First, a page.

Telecommuting: Good for Morale, Bad for Legal Exposure

Telecommuting: Good for Morale, Bad for Legal Exposure

It’s the fourth annual Telework Week in the U.S., a time for organizations and individuals to give telecommuting a try. The group that organizes the week, Mobile Work Exchange, a public-private partnership committed showing the value of telework, has gathered pledges from almost 150,000 people who promise that they will work remotely this week.

Companies have picked up on the benefits of telecommuting—it helps the environment, saves money and gives workers more flexibility in their schedules—but it’s also clear that letting employees work from the couch raises some legal risks for employers.

Deborah Broyles, a partner in Reed Smith’s Labor and Employment Group, told CorpCounsel.com that although telecommuting can give many employees a real morale boost and drive more productivity, companies considering letting workers clock in from home should think carefully about who is allowed to telework, and then craft thoughtful policies and agreements on the subject.

According to Broyles, telework isn’t the right choice for every worker in every industry. Companies, she explained, should use a clear telecommuting policy to explain which departments or teams of workers have jobs that would lend themselves to telecommuting. “You have to see whether that position and the duties of that position can be done with limited supervision, or supervision that you can tailor through this telecommuting policy,” she said. Workers who need to collaborate on projects with other employees frequently, for example, might not be right for telecommuting.

Stating upfront and clearly which jobs are appropriate for telecommuting—and which jobs are not—in the text of the policy, said Broyles, can help lower exposure to a Title VII discrimination claim. Workers might decide to complain if they believe they are not being allowed to telecommute due to discrimination based on gender or race, for example.

Once an employee is cleared for telecommuting—perhaps through a formal request process outlined in the telecommuting policy—Broyles suggests having the employee sign a telecommuting agreement that drills down into some of the specifics of the arrangement and, in doing so, makes it less likely the company will fall prey to legal problems.

Broyles sees potential wage-and-hour and workers’ compensation claims as the “biggest pitfalls” of letting workers do their jobs remotely.

If an employee is nonexempt under the Fair Labor Standards Act, she explained, there’s a danger that, away from the watchful eye of a supervisor, the employee could exceed the 40-hour-a-week maximum allowed to work without activating the requirement for overtime pay. “The agreement should specifically identify how that’s going to be handled,” said Broyles. She added that many employers require telecommuting employees to record the time they work over the computer or phone.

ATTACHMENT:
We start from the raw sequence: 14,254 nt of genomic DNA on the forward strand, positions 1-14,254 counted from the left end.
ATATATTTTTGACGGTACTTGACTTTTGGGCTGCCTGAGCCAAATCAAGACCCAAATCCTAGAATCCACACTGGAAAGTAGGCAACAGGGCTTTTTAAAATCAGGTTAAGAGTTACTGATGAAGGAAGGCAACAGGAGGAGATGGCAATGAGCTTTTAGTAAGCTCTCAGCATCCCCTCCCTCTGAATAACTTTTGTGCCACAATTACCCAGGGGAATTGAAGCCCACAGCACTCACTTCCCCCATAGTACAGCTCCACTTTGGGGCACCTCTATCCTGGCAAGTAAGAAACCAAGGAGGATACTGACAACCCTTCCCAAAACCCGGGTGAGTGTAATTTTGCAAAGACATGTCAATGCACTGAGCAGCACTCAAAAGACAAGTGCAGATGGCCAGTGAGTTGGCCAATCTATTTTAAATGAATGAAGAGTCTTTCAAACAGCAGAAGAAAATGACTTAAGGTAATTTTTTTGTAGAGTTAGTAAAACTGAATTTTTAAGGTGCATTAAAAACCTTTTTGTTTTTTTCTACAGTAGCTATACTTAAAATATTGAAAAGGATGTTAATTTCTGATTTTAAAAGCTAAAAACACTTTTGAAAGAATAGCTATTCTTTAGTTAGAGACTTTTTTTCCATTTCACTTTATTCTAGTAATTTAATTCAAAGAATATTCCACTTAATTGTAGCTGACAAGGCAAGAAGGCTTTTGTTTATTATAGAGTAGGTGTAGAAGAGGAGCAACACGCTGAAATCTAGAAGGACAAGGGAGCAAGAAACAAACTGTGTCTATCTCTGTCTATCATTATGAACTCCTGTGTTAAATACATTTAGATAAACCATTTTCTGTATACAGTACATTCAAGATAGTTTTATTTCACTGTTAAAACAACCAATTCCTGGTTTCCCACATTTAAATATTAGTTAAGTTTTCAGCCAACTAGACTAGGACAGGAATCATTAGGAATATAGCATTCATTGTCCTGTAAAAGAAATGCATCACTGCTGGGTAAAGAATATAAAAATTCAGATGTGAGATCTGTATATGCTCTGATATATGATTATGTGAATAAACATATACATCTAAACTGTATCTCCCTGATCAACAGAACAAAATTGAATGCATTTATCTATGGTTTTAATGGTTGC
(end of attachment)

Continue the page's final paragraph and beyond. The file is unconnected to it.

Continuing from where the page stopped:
Of course, wage-and-hour problems with telecommuting apply to the FLSA-exempt as well. Sometimes an exempt employee will violate the law’s provisions away from the office, putting their legal status as exempt in doubt.

Workers’ compensation becomes a problem too, because just as workers can get hurt in their place of business, they can also get hurt at home—and employers may be held liable.

Employers should consider using the telecommuting agreement to ask employees to guarantee that there are no potential physical dangers lurking in the home office. “There are some employers who will have a checklist of things to identify,” said Broyles, such as the height of tables used as workspaces. Some employers may also include a provision in their telecommuting agreement that allows the company to examine the home workspace of a telecommuter if the employee is injured working at home and files a claim.

Another problem that employers with telecommuting workers face is that these workers may decide to use personal computers or other devices to do their job. This can be an issue in the event that the employees are dealing with legally protected confidential information, or if their devices are lost or stolen or compromised by a third party. A telework agreement, Broyles said, can address the problem by specifying what level of security that devices employees use for remote work should have, and even whether or not they should use personal devices for work at all. It can also be an opportunity for employees to sign off on letting the company access their devices, should there be any problems.

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